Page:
Apple has been granted patents by the US Patent & Trademark Office involving Final Cut Pro, the iPhone and laptop housing. Following is a summary of each.

Patent number 7,725,828 is for the application of speed effects to a video presentation. Some embodiments provide a method of specifying speed effects for playing a video clip. The method defines a set of speed effects for the video clip. It then displays in real-time a presentation of the video clip that accounts for the set of speed effects defined for the video clip. In some embodiments, this method represents the playback speed of a video clip in terms of a graph that is part of a graphical user interface ("GUI"). This graph is defined along two axes, with one axis representing the playback time, and the other axis representing the content-time (i.e., the time within the video clip). In these embodiments, a user can change the playback speed of the video clip by using a set of GUI operations to...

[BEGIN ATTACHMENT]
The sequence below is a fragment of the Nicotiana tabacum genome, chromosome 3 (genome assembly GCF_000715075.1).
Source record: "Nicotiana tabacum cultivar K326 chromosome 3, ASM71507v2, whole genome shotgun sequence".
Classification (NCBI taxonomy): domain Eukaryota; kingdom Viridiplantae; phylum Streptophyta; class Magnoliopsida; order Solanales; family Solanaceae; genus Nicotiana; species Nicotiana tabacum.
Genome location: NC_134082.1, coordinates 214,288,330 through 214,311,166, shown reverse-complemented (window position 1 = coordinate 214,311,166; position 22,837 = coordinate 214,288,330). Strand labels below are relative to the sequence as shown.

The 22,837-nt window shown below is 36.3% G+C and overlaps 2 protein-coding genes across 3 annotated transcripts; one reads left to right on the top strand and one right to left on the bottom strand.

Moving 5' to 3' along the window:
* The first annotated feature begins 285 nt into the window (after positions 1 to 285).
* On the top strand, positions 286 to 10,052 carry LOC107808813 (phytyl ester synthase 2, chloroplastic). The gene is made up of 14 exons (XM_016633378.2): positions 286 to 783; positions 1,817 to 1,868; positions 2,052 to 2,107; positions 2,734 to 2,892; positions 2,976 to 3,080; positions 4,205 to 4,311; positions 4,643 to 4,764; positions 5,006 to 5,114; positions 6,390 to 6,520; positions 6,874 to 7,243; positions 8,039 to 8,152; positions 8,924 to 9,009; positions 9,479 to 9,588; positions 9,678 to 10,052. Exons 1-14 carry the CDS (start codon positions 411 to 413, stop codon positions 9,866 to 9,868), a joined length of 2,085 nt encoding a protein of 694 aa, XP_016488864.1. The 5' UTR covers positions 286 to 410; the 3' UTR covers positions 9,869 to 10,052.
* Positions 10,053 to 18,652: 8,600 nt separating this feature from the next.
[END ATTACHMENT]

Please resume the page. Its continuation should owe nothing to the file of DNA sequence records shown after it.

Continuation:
| Read more »
May 25
The iPad, Curated Computing and a closed Mac

A lot has been made of last week's forecast by RBC Capital Markets analyst Mike Abramsky that predicts Apple is now selling more iPads than Macs. And it's garnered some speculation that we may see Macs that are more iPad-like.

Abramsky says that, by his estimates, Apple sells more than 200,000 iPads per week in the U.S., a total greater than the estimated 110,000 Macs sold stateside every seven days. Obviously, people love the Apple tablet, as well as the iPhone and iPod touch, so I do think we'll see future Macs that adopt features from the iPhone OS.

In fact, Forrester Research (http://www.alacrastore.com/research/forrester-Apple_s_iPad_Is_A_New_Kind...) says the iPad will ushers in a new era of "Curated Computing" -- a mode of computing in which choice is constrained to...

| Read more »
May 25
Greg's bite: the secret to Apple's lower R...

By Greg Mills